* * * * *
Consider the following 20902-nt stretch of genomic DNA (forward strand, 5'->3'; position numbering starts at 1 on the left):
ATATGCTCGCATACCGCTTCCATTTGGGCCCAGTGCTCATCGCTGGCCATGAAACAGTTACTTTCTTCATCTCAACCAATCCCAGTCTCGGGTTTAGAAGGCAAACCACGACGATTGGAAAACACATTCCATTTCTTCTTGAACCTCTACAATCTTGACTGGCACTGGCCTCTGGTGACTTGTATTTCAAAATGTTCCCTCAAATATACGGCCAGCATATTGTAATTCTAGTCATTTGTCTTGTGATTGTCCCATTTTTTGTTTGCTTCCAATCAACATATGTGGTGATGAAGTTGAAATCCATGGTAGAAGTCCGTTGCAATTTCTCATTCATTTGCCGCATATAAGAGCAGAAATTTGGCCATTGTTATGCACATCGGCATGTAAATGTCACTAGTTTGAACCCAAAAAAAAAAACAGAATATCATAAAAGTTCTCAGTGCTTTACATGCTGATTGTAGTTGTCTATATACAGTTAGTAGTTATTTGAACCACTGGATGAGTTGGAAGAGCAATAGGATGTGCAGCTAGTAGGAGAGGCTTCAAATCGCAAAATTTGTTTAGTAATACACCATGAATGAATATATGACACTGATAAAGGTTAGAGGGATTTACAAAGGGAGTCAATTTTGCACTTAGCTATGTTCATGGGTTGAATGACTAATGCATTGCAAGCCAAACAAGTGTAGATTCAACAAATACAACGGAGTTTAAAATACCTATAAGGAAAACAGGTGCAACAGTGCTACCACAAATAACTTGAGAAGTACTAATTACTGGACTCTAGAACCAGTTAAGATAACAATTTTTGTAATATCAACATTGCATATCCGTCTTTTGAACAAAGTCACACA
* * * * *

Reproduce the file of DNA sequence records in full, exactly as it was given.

Consider the following 20902-nt stretch of genomic DNA (forward strand, 5'->3'; position numbering starts at 1 on the left):
ATATGCTCGCATACCGCTTCCATTTGGGCCCAGTGCTCATCGCTGGCCATGAAACAGTTACTTTCTTCATCTCAACCAATCCCAGTCTCGGGTTTAGAAGGCAAACCACGACGATTGGAAAACACATTCCATTTCTTCTTGAACCTCTACAATCTTGACTGGCACTGGCCTCTGGTGACTTGTATTTCAAAATGTTCCCTCAAATATACGGCCAGCATATTGTAATTCTAGTCATTTGTCTTGTGATTGTCCCATTTTTTGTTTGCTTCCAATCAACATATGTGGTGATGAAGTTGAAATCCATGGTAGAAGTCCGTTGCAATTTCTCATTCATTTGCCGCATATAAGAGCAGAAATTTGGCCATTGTTATGCACATCGGCATGTAAATGTCACTAGTTTGAACCCAAAAAAAAAAACAGAATATCATAAAAGTTCTCAGTGCTTTACATGCTGATTGTAGTTGTCTATATACAGTTAGTAGTTATTTGAACCACTGGATGAGTTGGAAGAGCAATAGGATGTGCAGCTAGTAGGAGAGGCTTCAAATCGCAAAATTTGTTTAGTAATACACCATGAATGAATATATGACACTGATAAAGGTTAGAGGGATTTACAAAGGGAGTCAATTTTGCACTTAGCTATGTTCATGGGTTGAATGACTAATGCATTGCAAGCCAAACAAGTGTAGATTCAACAAATACAACGGAGTTTAAAATACCTATAAGGAAAACAGGTGCAACAGTGCTACCACAAATAACTTGAGAAGTACTAATTACTGGACTCTAGAACCAGTTAAGATAACAATTTTTGTAATATCAACATTGCATATCCGTCTTTTGAACAAAGTCACACA